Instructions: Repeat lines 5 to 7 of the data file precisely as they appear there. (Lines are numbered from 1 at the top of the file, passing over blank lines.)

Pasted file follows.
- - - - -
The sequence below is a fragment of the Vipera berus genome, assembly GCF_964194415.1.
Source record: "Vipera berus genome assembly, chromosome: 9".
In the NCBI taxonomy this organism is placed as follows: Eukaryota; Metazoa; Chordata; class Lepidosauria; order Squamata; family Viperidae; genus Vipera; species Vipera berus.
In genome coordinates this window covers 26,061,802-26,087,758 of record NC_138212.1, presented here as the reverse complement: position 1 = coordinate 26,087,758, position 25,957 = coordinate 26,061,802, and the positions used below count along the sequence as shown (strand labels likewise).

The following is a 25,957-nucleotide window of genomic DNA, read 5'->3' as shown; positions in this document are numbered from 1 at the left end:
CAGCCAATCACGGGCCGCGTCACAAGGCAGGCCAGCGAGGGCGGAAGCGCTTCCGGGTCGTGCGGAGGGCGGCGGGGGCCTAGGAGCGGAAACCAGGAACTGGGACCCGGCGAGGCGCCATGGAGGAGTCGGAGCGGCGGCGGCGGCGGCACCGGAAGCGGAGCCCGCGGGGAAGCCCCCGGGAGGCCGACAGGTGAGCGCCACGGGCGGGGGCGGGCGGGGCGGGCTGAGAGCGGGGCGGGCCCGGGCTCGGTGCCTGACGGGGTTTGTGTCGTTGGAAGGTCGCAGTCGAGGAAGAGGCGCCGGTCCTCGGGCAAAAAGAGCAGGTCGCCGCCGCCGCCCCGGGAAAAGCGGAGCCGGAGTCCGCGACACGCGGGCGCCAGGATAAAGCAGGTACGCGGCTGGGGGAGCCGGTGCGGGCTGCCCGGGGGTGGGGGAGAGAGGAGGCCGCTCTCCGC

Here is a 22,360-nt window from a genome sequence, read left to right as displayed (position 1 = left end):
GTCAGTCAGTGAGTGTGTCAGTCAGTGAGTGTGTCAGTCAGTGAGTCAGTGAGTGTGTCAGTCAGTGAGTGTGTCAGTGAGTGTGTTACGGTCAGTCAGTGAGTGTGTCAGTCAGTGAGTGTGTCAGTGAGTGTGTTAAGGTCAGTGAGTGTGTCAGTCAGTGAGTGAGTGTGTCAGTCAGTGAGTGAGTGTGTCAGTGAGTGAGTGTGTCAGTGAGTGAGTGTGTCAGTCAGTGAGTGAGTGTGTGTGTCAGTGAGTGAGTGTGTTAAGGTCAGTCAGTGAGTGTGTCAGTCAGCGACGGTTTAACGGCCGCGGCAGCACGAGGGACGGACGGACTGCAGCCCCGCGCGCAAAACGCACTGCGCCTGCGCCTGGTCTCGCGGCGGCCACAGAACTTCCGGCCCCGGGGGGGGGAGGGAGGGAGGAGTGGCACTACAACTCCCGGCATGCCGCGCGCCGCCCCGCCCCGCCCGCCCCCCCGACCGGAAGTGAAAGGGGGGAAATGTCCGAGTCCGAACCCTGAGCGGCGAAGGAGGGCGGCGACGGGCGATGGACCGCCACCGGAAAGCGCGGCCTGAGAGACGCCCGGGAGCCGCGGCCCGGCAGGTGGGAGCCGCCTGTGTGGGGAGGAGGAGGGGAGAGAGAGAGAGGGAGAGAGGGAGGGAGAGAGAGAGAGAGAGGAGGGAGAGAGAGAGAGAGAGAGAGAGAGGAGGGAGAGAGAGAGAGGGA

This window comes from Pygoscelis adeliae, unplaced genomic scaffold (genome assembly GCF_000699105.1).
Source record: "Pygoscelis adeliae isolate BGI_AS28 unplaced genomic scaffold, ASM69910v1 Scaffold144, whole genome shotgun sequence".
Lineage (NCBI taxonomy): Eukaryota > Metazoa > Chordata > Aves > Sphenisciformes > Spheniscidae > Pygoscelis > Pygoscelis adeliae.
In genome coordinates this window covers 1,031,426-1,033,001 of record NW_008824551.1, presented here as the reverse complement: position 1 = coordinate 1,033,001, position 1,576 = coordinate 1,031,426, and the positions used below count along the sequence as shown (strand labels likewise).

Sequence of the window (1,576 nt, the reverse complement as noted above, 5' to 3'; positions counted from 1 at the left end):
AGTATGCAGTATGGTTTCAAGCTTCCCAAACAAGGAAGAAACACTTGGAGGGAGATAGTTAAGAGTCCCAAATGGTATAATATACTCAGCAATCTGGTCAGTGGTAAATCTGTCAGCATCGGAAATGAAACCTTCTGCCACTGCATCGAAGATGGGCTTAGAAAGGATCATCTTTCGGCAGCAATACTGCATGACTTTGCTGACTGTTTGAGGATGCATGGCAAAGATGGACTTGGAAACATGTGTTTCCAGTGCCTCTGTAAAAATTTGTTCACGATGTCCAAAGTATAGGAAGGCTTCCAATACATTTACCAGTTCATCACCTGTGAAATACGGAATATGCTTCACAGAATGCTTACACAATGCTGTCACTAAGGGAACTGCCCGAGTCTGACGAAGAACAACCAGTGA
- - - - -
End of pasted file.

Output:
The following is a 25,957-nucleotide window of genomic DNA, read 5'->3' as shown; positions in this document are numbered from 1 at the left end:
CAGCCAATCACGGGCCGCGTCACAAGGCAGGCCAGCGAGGGCGGAAGCGCTTCCGGGTCGTGCGGAGGGCGGCGGGGGCCTAGGAGCGGAAACCAGGAACTGGGACCCGGCGAGGCGCCATGGAGGAGTCGGAGCGGCGGCGGCGGCGGCACCGGAAGCGGAGCCCGCGGGGAAGCCCCCGGGAGGCCGACAGGTGAGCGCCACGGGCGGGGGCGGGCGGGGCGGGCTGAGAGCGGGGCGGGCCCGGGCTCGGTGCCTGACGGGGTTTGTGTCGTTGGAAGGTCGCAGTCGAGGAAGAGGCGCCGGTCCTCGGGCAAAAAGAGCAGGTCGCCGCCGCCGCCCCGGGAAAAGCGGAGCCGGAGTCCGCGACACGCGGGCGCCAGGATAAAGCAGGTACGCGGCTGGGGGAGCCGGTGCGGGCTGCCCGGGGGTGGGGGAGAGAGGAGGCCGCTCTCCGC

Here is a 22,360-nt window from a genome sequence, read left to right as displayed (position 1 = left end):